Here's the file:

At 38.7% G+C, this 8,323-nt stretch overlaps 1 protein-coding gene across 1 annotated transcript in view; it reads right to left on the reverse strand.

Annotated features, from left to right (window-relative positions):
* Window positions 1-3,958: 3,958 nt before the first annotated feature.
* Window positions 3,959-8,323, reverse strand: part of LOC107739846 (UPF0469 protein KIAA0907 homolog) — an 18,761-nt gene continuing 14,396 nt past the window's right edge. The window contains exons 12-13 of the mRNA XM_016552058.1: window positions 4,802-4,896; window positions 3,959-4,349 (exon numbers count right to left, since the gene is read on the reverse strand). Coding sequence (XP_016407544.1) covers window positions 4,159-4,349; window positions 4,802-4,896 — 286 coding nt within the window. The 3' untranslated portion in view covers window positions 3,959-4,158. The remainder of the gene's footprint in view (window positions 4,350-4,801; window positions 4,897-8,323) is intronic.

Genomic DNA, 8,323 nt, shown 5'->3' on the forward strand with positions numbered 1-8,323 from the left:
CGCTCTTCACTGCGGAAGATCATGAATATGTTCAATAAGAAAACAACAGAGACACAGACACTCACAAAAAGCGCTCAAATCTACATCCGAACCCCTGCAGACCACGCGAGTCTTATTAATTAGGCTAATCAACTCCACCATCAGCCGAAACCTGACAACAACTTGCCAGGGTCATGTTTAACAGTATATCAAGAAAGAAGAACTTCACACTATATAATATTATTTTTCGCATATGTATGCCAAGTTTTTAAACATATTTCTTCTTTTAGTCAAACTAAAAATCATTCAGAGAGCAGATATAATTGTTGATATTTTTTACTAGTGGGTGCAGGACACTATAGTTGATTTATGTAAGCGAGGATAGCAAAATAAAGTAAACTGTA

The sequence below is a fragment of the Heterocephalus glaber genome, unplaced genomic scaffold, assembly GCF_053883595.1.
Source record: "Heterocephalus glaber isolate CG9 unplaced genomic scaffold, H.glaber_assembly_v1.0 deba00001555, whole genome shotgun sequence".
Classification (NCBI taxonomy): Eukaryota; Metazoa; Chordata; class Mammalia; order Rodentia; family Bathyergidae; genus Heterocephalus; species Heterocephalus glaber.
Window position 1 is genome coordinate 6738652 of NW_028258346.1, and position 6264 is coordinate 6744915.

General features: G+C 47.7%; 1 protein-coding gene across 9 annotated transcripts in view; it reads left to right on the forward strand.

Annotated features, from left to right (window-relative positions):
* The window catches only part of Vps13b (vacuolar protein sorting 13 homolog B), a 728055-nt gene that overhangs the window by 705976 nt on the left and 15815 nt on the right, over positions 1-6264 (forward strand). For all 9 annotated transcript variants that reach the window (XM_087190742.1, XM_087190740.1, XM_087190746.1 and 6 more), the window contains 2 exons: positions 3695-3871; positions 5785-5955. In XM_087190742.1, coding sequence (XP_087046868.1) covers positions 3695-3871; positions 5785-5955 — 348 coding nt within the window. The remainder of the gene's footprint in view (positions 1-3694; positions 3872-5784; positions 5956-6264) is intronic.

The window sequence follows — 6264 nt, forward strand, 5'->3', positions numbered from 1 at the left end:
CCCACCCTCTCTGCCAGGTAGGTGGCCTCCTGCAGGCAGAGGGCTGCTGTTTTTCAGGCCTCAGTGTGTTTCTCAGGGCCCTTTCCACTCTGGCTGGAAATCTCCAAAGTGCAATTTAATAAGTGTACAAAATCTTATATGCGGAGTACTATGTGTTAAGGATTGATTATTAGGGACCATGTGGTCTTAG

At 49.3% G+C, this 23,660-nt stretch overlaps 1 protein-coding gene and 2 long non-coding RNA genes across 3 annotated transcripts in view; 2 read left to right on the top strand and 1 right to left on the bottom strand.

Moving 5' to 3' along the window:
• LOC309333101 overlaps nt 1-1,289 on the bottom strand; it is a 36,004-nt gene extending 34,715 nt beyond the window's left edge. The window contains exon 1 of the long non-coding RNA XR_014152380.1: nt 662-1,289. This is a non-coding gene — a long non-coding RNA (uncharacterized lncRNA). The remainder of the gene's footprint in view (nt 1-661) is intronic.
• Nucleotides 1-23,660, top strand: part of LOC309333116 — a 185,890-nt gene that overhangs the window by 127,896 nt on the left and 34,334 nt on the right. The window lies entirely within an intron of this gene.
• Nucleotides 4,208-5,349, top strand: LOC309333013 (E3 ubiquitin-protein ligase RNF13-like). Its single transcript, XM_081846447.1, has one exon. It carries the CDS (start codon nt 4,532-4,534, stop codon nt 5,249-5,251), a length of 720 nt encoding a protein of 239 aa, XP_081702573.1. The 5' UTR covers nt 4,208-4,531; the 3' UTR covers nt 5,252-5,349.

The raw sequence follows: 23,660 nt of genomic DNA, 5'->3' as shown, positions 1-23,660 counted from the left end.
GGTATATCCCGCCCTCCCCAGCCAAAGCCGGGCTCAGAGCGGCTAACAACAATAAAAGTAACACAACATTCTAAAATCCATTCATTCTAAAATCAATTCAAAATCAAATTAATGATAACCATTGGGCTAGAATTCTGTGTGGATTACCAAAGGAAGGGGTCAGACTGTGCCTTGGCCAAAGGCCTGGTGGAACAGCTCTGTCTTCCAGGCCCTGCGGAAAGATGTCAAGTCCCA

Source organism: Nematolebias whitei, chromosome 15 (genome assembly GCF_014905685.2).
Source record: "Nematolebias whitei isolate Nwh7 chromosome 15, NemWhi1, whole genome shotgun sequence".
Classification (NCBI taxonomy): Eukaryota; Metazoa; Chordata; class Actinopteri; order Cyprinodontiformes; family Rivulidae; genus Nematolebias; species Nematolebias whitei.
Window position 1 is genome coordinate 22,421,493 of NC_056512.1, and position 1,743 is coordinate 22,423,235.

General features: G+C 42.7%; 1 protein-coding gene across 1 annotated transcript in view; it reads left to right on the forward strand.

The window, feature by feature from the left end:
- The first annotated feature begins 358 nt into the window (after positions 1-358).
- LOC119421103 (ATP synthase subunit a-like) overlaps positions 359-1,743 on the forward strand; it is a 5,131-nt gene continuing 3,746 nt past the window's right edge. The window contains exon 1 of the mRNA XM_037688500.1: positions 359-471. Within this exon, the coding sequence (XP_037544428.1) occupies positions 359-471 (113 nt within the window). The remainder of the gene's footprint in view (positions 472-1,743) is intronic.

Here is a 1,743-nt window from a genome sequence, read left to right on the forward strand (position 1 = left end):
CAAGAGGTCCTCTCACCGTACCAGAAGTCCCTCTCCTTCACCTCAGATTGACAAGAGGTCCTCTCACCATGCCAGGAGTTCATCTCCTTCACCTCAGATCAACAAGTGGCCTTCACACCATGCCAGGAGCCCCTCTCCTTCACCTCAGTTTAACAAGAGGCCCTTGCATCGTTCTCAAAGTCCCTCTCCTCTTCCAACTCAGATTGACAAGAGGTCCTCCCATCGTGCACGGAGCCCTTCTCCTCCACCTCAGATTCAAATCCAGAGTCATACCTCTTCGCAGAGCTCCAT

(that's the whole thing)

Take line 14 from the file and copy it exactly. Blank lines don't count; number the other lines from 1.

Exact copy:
The window sequence follows — 6264 nt, forward strand, 5'->3', positions numbered from 1 at the left end: